- Ask questions that arise from examining models or a theory to clarify relationships.
- Compare multiple solutions to a problem.
- Use evidence (e.g., observations, patterns) to support an explanation.
- Use evidence (e.g., observations, patterns) to construct an explanation.
- Identify the evidence that supports particular points in an explanation.
- Construct an explanation that includes qualitative or quantitative relationships between variables that describe phenomena.
- Construct and revise an explanation based on valid and reliable evidence obtained from a variety of sources (including students' own investigations, models, theories, simulations, peer review) and the assumption that theories and laws that describe the natural world operate today as they did in the past and will continue to do so in the future.
- Use a model to represent relationships in the natural world.
- Develop a simple model based on evidence to represent a proposed object or tool.
- Develop a model to represent patterns in the natural world.
- Develop a model using an analogy, example, or abstract representation to describe a scientific principle.
- Use a model to test interactions concerning the functioning of a natural system.
- Develop a model to describe phenomena.
- Develop a model using an example to describe a scientific principle.
- Develop a model to predict and/or describe phenomena.
- Develop and use a model to describe phenomena.
- Develop a model to generate data to test ideas about designed systems, including those representing inputs and outputs.
- Develop a model based on evidence to illustrate the relationships between systems or between components of a system.
- Use a model to predict the relationships between systems or between components of a system.
- Construct an argument with evidence to support a claim.
- Construct an argument with evidence, data, and/or a model.
- Construct an argument with evidence.
- Make a claim about the merit of a solution to a problem by citing relevant evidence about how it meets the criteria and constraints of the problem.
- Support an argument with evidence, data, or a model.
- Evaluate competing design solutions based on jointly developed and agreed-upon design criteria.
- Evaluate the evidence behind currently accepted explanations or solutions to determine the merits of arguments.
- Evaluate competing design solutions to a real-world problem based on scientific ideas and principles, empirical evidence, and logical arguments regarding relevant factors (e.g. economic, societal, environmental, ethical considerations).
- With guidance, plan and conduct an investigation in collaboration with peers.
- Plan and conduct investigations collaboratively to produce data to serve as the basis for evidence to answer a question.
- Plan and conduct an investigation collaboratively to produce data to serve as the basis for evidence, using fair tests in which variables are controlled and the number of trials considered.
- Make observations and/or measurements to produce data to serve as the basis for evidence for an explanation of a phenomenon or test a design solution.
- Conduct an investigation to produce data to serve as the basis for evidence that meet the goals of an investigation.
- Scientific inquiry is characterized by a common set of values that include: logical thinking, precision, open-mindedness, objectivity, skepticism, replicability of results, and honest and ethical reporting of findings.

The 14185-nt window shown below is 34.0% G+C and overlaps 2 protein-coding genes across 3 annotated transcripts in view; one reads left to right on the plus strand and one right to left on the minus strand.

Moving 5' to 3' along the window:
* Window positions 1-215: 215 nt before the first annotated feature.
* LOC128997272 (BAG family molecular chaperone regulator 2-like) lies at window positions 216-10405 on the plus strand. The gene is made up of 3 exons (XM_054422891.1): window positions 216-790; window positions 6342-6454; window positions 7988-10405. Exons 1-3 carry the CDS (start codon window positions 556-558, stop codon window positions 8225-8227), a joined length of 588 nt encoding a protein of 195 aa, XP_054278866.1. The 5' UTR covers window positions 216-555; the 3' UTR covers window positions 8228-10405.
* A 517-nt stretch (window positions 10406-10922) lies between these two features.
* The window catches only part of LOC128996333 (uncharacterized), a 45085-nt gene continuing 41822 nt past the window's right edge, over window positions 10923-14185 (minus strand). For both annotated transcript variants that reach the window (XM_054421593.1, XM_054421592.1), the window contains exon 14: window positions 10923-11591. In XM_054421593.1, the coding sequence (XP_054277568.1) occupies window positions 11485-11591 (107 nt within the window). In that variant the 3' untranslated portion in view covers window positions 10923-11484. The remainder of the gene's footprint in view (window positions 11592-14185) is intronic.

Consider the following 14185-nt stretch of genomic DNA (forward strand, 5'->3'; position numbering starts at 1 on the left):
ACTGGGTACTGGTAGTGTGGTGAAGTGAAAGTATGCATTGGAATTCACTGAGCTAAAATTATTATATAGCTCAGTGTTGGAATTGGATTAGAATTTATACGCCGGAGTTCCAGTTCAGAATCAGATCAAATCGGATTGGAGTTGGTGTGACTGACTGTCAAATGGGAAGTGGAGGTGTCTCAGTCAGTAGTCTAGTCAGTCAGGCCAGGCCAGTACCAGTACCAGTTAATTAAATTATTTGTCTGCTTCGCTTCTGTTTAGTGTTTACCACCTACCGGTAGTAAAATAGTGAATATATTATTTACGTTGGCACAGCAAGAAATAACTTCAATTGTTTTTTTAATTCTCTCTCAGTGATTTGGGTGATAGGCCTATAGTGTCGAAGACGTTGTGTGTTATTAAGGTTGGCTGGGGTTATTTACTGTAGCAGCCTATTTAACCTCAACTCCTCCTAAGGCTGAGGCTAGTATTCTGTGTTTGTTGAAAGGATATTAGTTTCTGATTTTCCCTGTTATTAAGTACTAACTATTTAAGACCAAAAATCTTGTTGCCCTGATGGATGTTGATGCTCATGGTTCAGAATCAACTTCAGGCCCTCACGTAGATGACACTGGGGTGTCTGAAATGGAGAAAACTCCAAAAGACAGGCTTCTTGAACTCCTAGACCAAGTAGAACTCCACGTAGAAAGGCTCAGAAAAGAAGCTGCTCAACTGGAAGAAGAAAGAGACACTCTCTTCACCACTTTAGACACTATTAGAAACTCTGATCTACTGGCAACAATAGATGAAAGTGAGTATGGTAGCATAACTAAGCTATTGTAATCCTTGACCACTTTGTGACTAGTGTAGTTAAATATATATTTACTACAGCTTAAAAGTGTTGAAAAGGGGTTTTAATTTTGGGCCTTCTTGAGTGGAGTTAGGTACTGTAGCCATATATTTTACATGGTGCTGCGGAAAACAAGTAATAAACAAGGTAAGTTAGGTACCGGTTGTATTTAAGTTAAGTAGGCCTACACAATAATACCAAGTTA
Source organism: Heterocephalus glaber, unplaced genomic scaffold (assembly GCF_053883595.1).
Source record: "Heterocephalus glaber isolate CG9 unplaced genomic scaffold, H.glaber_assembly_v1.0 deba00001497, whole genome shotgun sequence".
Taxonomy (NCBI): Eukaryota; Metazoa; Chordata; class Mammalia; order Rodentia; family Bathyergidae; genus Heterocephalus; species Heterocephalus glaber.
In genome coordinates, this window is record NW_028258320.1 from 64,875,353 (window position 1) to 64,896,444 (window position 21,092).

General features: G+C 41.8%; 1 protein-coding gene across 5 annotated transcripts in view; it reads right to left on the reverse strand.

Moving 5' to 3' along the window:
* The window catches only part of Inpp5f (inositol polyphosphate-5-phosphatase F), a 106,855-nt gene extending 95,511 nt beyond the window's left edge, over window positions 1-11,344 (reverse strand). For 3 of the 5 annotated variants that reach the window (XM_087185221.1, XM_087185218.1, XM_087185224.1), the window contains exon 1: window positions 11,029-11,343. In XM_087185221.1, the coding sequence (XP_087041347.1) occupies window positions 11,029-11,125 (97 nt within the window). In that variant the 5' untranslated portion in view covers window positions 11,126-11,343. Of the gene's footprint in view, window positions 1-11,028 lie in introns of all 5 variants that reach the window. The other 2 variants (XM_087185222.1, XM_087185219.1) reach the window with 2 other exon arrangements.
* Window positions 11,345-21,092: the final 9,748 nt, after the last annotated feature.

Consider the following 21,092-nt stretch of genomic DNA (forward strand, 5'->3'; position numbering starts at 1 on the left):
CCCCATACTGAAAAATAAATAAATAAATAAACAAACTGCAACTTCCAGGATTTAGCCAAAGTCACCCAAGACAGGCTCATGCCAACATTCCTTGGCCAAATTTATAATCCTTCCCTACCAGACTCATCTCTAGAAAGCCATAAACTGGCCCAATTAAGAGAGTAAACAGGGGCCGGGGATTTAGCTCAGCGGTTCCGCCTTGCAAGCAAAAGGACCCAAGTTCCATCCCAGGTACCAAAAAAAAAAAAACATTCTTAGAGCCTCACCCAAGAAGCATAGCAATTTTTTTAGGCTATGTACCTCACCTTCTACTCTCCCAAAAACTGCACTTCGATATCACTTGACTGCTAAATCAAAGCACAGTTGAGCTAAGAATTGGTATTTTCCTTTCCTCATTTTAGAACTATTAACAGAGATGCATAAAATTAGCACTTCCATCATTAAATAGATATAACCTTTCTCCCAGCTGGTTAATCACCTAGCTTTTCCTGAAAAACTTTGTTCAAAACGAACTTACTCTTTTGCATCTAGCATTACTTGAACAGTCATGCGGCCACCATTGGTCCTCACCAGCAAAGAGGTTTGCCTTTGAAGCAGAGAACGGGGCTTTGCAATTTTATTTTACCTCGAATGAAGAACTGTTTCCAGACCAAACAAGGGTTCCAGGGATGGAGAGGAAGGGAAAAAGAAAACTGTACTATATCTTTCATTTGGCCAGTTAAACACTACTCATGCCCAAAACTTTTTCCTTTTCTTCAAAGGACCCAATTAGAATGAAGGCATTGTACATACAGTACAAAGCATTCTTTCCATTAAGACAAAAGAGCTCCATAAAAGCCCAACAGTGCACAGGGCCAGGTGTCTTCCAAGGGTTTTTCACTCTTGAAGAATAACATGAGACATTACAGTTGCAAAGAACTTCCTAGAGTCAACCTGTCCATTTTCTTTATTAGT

- Science investigations use diverse methods and do not always use the same set of procedures to obtain data.
- New technologies advance scientific knowledge.
- Scientists look for patterns and order when making observations about the world.
- Science findings are based on recognizing patterns.
- Science knowledge is based upon logical and conceptual connections between evidence and explanations.
- Use mathematical representations to describe and/or support scientific conclusions and design solutions.
- Use mathematical representations to support scientific conclusions and design solutions.
- Use mathematical representations of phenomena to support claims.
- Use mathematical representations of phenomena to describe explanations.
- Create a computational model or simulation of a phenomenon, designed device, process, or system.
- Create or revise a simulation of a phenomenon, designed device, process, or system.
- Use mathematical models and/or computer simulations to predict the effects of a design solution on systems and/or the interactions between systems.
- Patterns in the natural and human designed world can be observed and used as evidence.
- Patterns in the natural world can be observed.
- Patterns of change can be used to make predictions.
- Similarities and differences in patterns can be used to sort and classify natural phenomena.
- Patterns can be used as evidence to support an explanation.
- Similarities and differences in patterns can be used to sort, classify, communicate and analyze simple rates of change for natural phenomena.
- Graphs and charts can be used to identify patterns in data.
- Patterns can be used to identify cause and effect relationships.
- Events have causes that generate observable patterns.
- Cause and effect relationships are routinely identified.
- A system can be described in terms of its components and their interactions.
- Systems may interact with other systems; they may have sub-systems and be a part of larger complex systems.
- Models can be used to represent systems and their interactions.
- People depend on various technologies in their lives; human life would be very different without technology.
- Every human-made product is designed by applying some knowledge of the natural world and is built using materials derived from the natural world.
- Engineers improve existing technologies or develop new ones to increase their benefits (e.g., better artificial limbs), decrease known risks (e.g., seatbelts in cars), and meet societal demands (e.g., cell phones).
- Engineers improve existing technologies or develop new ones.
- Technologies extend the measurement, exploration, modeling, and computational capacity of scientific investigations.
- Modern civilization depends on major technological systems.
- Scientific discoveries about the natural world can often lead to new and improved technologies, which are developed through the engineering design process.
- Advances in technology influence the progress of science and science has influenced advances in technology.